As a non-musician it can be daunting to write album reviews where you don’t a) come across as an ignorant tosspot, b) offend musicians by failing to appreciate their nine-inch cocks, c) offend fans by slamming their favourite artists, d) offend bands by slamming their talents, e) offend the friends of bands by slamming their friends’ talents, f) pissing off critics-of-critics who know how to write a much better review than you.
So what is the point of the music reviewer? What separates the Lester Bangses from the Tony Blackburns? Here are some posits.
WHAT A REVIEW SHOULDN’T BE
1) A poorly disguised PR exercise, where the reviewer quotes the bumlicky spiel found in press releases.
2) An info pump where the whole review repeats facts from an artist’s website or boring band trivia.
3) An excuse to discuss oneself at length and the crap new haemorrhoid cream that doesn’t really do much except make the cheeks squeak. *
4) An excuse to demonstrate the writer’s brilliance for future work at Pop Bitch and a stint buffing Alex Petridis’s shoes. **
5) Centred around the band, not the album or single up for review.
WHAT A REVIEW SHOULD BE
1) It should try and evoke the music’s nuances, bring sounds to life with words.
2) It should present a fair assessment of the record as a whole, dwelling on the peaks and lows in particular, with as much precise musical and lyrical analysis as possible (or tolerable).
3) It should describe an immediate personal reaction to a record. You can tell within a few songs whether an album will kick arse or flop into mediocrity, and the reader will have a similar reaction.
4) It should be a good piece of writing. If you love an album, you become a salesman, you want people to share the bliss. If you loathe it, you want to make people shed tears of pain. To do this, you need to rope the reader in, shake them out their indifferent stupor and get some reaction. God knows there’s too much dreck out there to wade through.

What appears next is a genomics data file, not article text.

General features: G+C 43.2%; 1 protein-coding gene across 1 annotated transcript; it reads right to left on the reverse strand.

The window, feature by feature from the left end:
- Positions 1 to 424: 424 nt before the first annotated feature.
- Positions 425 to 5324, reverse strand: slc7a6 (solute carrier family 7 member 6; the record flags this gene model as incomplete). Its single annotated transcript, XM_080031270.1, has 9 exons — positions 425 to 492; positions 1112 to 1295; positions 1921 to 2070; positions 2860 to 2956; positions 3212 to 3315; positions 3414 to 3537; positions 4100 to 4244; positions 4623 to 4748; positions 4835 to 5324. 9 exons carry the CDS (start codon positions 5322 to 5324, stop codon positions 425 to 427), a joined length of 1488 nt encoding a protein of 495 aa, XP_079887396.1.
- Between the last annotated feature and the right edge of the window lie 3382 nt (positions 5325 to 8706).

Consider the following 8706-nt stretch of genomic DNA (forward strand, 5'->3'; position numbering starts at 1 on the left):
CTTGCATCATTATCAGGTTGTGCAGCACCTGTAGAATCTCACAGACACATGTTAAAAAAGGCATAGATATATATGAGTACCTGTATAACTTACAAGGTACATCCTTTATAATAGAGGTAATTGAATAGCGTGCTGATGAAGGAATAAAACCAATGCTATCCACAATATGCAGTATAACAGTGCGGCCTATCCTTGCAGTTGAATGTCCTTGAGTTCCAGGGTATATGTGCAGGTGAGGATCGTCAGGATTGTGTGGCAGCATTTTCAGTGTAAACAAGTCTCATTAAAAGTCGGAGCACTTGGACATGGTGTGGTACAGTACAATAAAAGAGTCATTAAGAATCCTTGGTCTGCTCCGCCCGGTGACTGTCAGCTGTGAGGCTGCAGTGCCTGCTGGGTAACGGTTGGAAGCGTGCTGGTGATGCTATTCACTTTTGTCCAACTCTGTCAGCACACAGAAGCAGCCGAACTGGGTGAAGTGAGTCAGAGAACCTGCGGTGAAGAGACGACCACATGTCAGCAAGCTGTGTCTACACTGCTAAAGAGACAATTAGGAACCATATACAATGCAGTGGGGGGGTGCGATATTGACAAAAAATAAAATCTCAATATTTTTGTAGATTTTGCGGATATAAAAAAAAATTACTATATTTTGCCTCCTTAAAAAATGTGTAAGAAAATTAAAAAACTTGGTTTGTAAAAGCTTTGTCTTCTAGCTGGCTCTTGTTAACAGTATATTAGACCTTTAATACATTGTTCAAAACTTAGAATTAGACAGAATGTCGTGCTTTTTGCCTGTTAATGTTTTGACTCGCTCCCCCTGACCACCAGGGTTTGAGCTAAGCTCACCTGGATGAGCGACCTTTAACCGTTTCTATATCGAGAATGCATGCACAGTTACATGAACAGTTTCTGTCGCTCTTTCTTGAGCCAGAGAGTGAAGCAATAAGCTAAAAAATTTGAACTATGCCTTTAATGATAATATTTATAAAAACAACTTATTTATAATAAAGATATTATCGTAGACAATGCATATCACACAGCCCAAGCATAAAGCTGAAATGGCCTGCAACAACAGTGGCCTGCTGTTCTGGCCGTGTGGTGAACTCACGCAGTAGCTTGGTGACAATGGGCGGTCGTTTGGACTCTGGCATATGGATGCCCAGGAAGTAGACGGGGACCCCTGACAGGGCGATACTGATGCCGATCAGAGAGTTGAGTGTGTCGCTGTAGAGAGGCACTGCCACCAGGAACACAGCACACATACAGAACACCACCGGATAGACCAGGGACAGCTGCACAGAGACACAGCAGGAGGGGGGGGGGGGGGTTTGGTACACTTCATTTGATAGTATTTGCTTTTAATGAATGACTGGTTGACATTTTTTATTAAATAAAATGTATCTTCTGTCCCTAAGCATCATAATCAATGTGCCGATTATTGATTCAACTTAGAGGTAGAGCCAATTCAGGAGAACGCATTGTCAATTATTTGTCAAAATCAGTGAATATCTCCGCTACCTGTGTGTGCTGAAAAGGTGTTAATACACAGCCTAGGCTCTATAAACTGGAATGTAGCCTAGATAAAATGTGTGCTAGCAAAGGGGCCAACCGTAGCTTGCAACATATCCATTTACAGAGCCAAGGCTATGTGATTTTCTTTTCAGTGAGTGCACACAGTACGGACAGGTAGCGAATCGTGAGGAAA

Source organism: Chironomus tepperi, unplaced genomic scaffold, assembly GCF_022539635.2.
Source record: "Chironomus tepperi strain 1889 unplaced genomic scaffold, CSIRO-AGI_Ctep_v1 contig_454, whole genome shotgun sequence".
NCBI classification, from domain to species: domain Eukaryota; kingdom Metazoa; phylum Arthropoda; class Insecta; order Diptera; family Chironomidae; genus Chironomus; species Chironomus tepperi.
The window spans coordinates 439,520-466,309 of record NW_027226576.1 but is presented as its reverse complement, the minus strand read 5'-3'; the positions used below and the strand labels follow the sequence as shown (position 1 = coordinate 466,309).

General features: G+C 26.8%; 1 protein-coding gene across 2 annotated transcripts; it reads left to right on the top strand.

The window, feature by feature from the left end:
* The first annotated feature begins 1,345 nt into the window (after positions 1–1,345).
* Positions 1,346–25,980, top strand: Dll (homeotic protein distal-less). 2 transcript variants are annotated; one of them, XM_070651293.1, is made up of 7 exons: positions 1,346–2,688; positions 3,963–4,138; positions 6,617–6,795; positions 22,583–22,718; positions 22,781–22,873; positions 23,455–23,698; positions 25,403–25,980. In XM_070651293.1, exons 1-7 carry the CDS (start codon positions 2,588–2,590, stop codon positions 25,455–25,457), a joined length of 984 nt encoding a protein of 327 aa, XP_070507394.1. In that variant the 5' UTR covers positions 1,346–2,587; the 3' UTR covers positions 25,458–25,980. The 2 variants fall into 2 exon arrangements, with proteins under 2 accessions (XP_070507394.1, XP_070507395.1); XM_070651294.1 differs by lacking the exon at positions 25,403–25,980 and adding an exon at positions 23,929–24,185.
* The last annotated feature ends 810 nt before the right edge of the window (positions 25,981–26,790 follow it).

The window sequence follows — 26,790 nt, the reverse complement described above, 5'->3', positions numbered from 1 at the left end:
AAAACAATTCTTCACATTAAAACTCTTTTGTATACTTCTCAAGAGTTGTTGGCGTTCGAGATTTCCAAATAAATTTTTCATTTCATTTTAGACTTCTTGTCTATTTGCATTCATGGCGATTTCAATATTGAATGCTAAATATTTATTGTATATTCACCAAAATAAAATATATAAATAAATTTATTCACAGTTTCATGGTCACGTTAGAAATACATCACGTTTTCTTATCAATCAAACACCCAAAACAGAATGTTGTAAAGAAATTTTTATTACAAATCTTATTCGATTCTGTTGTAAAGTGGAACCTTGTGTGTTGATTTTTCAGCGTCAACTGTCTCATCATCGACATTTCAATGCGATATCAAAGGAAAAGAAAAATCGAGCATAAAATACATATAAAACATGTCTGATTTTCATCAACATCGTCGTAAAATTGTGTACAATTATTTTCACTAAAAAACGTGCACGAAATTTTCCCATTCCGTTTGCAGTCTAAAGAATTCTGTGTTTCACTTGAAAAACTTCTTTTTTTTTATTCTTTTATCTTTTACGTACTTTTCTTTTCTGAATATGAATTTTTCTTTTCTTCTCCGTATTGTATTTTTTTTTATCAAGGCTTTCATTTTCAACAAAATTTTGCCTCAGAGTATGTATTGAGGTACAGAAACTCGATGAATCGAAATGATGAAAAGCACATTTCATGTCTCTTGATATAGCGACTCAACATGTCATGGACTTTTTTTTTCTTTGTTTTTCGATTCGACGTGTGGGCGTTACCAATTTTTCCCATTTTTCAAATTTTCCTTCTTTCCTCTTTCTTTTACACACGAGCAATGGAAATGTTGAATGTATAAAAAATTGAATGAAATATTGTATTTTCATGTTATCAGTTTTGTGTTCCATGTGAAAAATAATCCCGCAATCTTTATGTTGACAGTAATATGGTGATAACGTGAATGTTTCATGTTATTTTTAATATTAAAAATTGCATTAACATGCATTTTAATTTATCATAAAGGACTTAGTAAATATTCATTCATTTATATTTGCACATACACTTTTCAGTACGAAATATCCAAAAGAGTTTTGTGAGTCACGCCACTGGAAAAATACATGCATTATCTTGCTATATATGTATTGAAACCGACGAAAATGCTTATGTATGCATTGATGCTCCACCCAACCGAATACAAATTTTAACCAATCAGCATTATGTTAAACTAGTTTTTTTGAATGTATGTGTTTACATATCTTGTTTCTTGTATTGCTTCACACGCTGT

5) Opinionated. Or definite. Criticism is an highwire emotional act. The critic pronounces judgement on another’s artistic talents, up there for all to see. They must stand their ground. Like Tom Petty, or a Pictish King.
THE RELATIONSHIP BETWEEN MUSIC CRITICS AND EVERYONE ELSE
Music criticism isn’t viewed as a legitimate form of artistic expression. It’s viewed as a means of psychically sucking the brilliance from musicians who are the proper artists and geniuses. No one reads reviews for aesthetic pleasure, except in the cases of journos who’ve graduated from hacks to personalities. So for the humble online critic, it breaks down like this:
Bands don’t respect critics unless they give them a good review, but they don’t want to be seen to care about the reviews, so they don’t make a point of acknowledging that review or reviewer, but allow the praise to puff up their egos all the same. In the case of bad reviews, bands will add reviewers to their mental shitlists, recruit friends to troll them in comments, and pretend the reviews mean nothing to them because they’re like struggling artists, man. (Unlike reviewers, who aren’t, like, struggling writers or anything).
In the case of readers, they want reviews that reflect their personal feelings about the music, and if they don’t, the reviewer is at fault, and they become critics-of-the-critics. They will make a point of returning again and again to troll the reviewer, even on reviews they agree with, since the law of internet is no one is ever wrong and the individual is always right.
Reviewers are people who love music who are bursting with opinions no one cares about. They like music most sane people wouldn’t listen to with their ears lobbed off. They need somewhere to go to share this passion that the world shrugs with bored shoulders. They may well be hostile towards musicians, but musicians are the ones getting laid on a semi-regular basis, so you can understand the conflict.
A FEW PERSONAL FAVOURITE JARGON TERMS:
Dylanesque – This is music that either involves a) electric guitars, b) acoustic guitars, c) folk songs, d) clever words, e) blues licks, f) surreal words, or g) anything else to do with music. It’s a great catch-all placeholder when nothing else springs to mind.
Sonics – No one really knows what sonics are, but it does have a proper meaning in music theory, so it’s another great bluff word. The general OED definition is “relating to audible sound,” meaning it could refer to absolutely anything at all in a song. (Maybe not lyrics).
Tour de force – A classic. A much beloved cliché in all forms of journalism. It means, essentially, “very good—no, like, really good,” but in French and stuff.
Fresh from . . . such-and-such tour – Great way to begin a review when the brain isn’t working. Name the tour, followed by the album number, something vaguely interesting about the lead singer, then get on with the blah-blah.
* This makes me a Tony Blackburn, since I often discuss both my haemorrhoids and bunions in reviews.
** I also do this. Call me Tony.